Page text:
MAUREEN CAVANAUGH: And the thing that is sort of amazing is that there are -- there's no other agency that seems to sort of in step in. Of I mean, these needs are there, the people were hurting, there are practical and emotional needs there. But are there any other resources bodies San Diego Compassion Project?
RIH2: They have crisis intervention, San Diego PD, but they are the beginning. So they're there at the crime scene, at the hospital. If it happens in a home, they're there at a home. But they're there for the initial aftermath. And we're there as you can see, three years later. I'm going to the Courts, two years later, excuse me. Going to the Courts, going to, you know, if they need to go to the doctor, they need, you know, anything. We try and make sure we're there. If they need to call at 3 o'clock in the morning and just talk to somebody, you know, we get up and we're their ear. You know, we're there to help them. Because I don't know what it's like to go through, what they've gone through. But I can only imagine how difficult it is. Because you never truly heal. It's always -- it's a process, a healing process. You get to a point where it's not the first day.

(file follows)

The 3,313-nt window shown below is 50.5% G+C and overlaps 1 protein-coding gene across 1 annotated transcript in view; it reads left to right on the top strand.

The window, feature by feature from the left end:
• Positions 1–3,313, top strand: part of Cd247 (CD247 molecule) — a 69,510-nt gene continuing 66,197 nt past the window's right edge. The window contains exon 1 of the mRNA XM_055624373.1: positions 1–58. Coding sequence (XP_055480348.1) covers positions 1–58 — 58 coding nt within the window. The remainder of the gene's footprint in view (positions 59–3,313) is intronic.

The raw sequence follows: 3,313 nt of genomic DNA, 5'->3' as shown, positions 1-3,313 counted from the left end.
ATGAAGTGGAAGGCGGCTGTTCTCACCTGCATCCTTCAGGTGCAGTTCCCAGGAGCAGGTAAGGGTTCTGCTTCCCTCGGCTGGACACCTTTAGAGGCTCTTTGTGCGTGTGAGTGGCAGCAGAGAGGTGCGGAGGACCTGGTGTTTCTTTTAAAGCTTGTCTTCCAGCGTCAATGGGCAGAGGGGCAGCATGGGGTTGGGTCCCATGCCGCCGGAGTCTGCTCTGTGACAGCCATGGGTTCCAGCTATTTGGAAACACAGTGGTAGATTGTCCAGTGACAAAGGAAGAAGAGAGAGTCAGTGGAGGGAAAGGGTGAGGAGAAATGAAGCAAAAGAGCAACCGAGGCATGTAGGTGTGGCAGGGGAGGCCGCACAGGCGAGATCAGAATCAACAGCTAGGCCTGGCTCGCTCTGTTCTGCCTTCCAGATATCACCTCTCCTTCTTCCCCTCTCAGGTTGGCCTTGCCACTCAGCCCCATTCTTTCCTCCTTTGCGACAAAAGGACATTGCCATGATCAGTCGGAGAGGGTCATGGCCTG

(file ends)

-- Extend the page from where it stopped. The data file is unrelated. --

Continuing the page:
MAUREEN CAVANAUGH: Right.
RIH2: You know, it's not that initial shock. But each day, you know, it's a repeat. And they have to continuously get past that first day.
MAUREEN CAVANAUGH: Right.
RIH2: Every time there's a court hearing for these families, you know, it's the first day all over again. You know, going through that court process I think has traumatized our San Diego compassion families. And I'm sure other families more so. Because they have been victimized again in MAUREEN CAVANAUGH process. And I mean as far as the interaction with both families. The DA's office is doing the best they can to communicate, and I think they've done a wonderful job in making sure that these families understand that court process. But the families of the suspects, you know, are angry because their children -- we lose everybody. And they're angry and they kind of lash out at the victim's family. And so here we have families that have to be escorted into, you know, court by investigators, armed investigators for their protection. You know, we have courts that in MAUREEN CAVANAUGH sessions you have to have more sheriffs there.